Conductor Thomas Dausgaard wins acclaim for his latest album Mendelssohn: Symphonies Nos. 1 & 3, released on BIS records. The album features the Swedish Chamber Orchestra. Of Mendelssohn, Dausgaard has previously conducted and released with the Swedish Chamber Orchestra the incidental music to A Midsummer Night’s Dream, a release described as ‘capturing Mendelssohn’s inimitable spirit’ (Crescendo).

Chamber Orchestra of Europe and the Swedish Chamber Orchestra have for many years, and in each their own way, made a difference in orchestral music. Particularly thanks to two conductors: Thomas Dausgaard and Nikolaus Harnoncourt. Thomas Dausgaard and The SCO are one of those rare partnerships, which developed into a happy exception in the undercurrent of the orchestral world. They achieved this by working together over a long stretch of time and constantly breaking the limits for what a chamber orchestra can do convincingly in the symphonic repertoire. To experience these masterworks played by smaller forces than usual – and often with a surprising, new vision for the interpretation – has created enthusiasm and respect everywhere,

Now the SCO and Dausgaard return with Mendelssohn: Symphonies Nos. 1 & 3. Af Valdemar Lønsted from Informatíon magazine reviews their latest album: “Fervent, intense, audacious (…) Dausgaard is totally on wavelength with the skyrocketing composer. The first movement is boiling almost exaltedly in the sharply cut orchestral playing, and its counterweight – pure poetry for winds – is brightly lit, yet with felt inner turmoil in the falling lines. (…)The thematic braiding of the two groups of violins becomes a mighty recitative, extending downwards into other sections, and in the hands of Dausgaard it acquires a new significance as a almost vocal-dramatic preparation to the passionate battlefield of the (Symphony No 3) main part. (…) ‘Animato’ and ‘Agitato’ are Mendelssohn’s instructions in the main part, and Dausgaard follows those in flying style. Hearing Mendelssohn performed with such fervor, intensity and audacity is actually unusual. But listen then to the romantic introspection of the third movement ‘Adagio’, played with the chamber orchestra’s eminent lyrical mastery. Even here the sound is liberated from the full heaviness which Mendelssohn has suffered under for far too long.”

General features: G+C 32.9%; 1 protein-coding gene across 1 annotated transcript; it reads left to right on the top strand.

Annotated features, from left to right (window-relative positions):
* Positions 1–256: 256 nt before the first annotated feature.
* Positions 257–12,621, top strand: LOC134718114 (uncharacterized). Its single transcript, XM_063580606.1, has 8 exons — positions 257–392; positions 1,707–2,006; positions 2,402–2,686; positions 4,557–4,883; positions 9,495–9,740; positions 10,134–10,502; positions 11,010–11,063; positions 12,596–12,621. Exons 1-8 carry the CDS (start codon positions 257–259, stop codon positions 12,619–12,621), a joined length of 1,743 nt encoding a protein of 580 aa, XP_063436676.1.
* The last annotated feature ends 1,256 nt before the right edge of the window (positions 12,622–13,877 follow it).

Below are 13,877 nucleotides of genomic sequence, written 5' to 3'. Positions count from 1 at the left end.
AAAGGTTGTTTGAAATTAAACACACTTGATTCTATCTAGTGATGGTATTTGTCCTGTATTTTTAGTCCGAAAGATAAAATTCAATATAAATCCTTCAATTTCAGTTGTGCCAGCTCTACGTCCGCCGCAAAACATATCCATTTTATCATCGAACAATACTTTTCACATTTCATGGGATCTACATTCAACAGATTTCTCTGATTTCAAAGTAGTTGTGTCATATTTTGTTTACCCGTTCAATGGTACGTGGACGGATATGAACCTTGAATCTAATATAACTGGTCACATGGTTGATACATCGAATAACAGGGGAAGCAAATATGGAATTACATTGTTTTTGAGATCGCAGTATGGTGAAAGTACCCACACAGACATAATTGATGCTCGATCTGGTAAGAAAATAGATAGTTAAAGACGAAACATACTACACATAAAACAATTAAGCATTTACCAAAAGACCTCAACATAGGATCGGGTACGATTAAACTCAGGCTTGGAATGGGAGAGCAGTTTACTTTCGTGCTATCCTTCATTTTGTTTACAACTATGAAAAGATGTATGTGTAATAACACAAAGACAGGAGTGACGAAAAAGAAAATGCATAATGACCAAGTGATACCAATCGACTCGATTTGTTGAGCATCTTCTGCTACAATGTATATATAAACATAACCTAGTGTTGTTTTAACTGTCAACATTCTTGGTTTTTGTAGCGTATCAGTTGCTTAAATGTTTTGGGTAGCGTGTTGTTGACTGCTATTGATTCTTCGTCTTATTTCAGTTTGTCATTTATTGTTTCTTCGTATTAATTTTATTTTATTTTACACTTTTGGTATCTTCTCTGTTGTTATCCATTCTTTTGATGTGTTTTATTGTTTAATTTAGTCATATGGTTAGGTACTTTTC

Listen and buy Mendelssohn: Symphonies Nos. 1 & 3 here.

Photo credit: Thomas Grøndahl

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